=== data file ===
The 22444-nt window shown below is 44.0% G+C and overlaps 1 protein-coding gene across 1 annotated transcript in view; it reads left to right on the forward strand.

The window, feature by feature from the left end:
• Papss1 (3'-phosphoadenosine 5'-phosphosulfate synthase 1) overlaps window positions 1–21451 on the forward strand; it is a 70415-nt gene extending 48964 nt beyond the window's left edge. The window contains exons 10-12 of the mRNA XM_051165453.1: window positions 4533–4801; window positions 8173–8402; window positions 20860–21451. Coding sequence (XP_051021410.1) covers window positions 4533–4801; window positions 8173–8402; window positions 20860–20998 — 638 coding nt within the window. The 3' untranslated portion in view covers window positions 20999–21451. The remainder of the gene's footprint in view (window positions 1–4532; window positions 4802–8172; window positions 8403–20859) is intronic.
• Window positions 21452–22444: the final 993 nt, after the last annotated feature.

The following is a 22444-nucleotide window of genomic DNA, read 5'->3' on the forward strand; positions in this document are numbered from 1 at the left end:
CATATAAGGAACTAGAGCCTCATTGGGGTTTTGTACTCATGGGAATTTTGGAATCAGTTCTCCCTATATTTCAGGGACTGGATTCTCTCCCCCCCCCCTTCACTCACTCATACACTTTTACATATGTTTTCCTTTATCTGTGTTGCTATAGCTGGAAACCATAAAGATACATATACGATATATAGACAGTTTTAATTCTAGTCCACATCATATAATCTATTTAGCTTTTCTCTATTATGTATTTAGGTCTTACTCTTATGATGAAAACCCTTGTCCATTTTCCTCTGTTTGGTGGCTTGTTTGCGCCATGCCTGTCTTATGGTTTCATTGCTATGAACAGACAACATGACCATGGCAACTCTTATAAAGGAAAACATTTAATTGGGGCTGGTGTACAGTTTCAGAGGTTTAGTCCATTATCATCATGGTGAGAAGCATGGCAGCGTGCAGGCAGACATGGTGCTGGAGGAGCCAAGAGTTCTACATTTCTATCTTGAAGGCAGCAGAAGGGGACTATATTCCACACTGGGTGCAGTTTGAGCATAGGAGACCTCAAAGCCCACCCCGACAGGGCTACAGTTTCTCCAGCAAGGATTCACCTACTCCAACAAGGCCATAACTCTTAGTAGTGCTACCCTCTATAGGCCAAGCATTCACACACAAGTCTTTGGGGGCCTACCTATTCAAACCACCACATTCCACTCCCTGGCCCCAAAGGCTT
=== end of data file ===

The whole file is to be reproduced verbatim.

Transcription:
The 22444-nt window shown below is 44.0% G+C and overlaps 1 protein-coding gene across 1 annotated transcript in view; it reads left to right on the forward strand.

The window, feature by feature from the left end:
• Papss1 (3'-phosphoadenosine 5'-phosphosulfate synthase 1) overlaps window positions 1–21451 on the forward strand; it is a 70415-nt gene extending 48964 nt beyond the window's left edge. The window contains exons 10-12 of the mRNA XM_051165453.1: window positions 4533–4801; window positions 8173–8402; window positions 20860–21451. Coding sequence (XP_051021410.1) covers window positions 4533–4801; window positions 8173–8402; window positions 20860–20998 — 638 coding nt within the window. The 3' untranslated portion in view covers window positions 20999–21451. The remainder of the gene's footprint in view (window positions 1–4532; window positions 4802–8172; window positions 8403–20859) is intronic.
• Window positions 21452–22444: the final 993 nt, after the last annotated feature.

The following is a 22444-nucleotide window of genomic DNA, read 5'->3' on the forward strand; positions in this document are numbered from 1 at the left end:
CATATAAGGAACTAGAGCCTCATTGGGGTTTTGTACTCATGGGAATTTTGGAATCAGTTCTCCCTATATTTCAGGGACTGGATTCTCTCCCCCCCCCCTTCACTCACTCATACACTTTTACATATGTTTTCCTTTATCTGTGTTGCTATAGCTGGAAACCATAAAGATACATATACGATATATAGACAGTTTTAATTCTAGTCCACATCATATAATCTATTTAGCTTTTCTCTATTATGTATTTAGGTCTTACTCTTATGATGAAAACCCTTGTCCATTTTCCTCTGTTTGGTGGCTTGTTTGCGCCATGCCTGTCTTATGGTTTCATTGCTATGAACAGACAACATGACCATGGCAACTCTTATAAAGGAAAACATTTAATTGGGGCTGGTGTACAGTTTCAGAGGTTTAGTCCATTATCATCATGGTGAGAAGCATGGCAGCGTGCAGGCAGACATGGTGCTGGAGGAGCCAAGAGTTCTACATTTCTATCTTGAAGGCAGCAGAAGGGGACTATATTCCACACTGGGTGCAGTTTGAGCATAGGAGACCTCAAAGCCCACCCCGACAGGGCTACAGTTTCTCCAGCAAGGATTCACCTACTCCAACAAGGCCATAACTCTTAGTAGTGCTACCCTCTATAGGCCAAGCATTCACACACAAGTCTTTGGGGGCCTACCTATTCAAACCACCACATTCCACTCCCTGGCCCCAAAGGCTT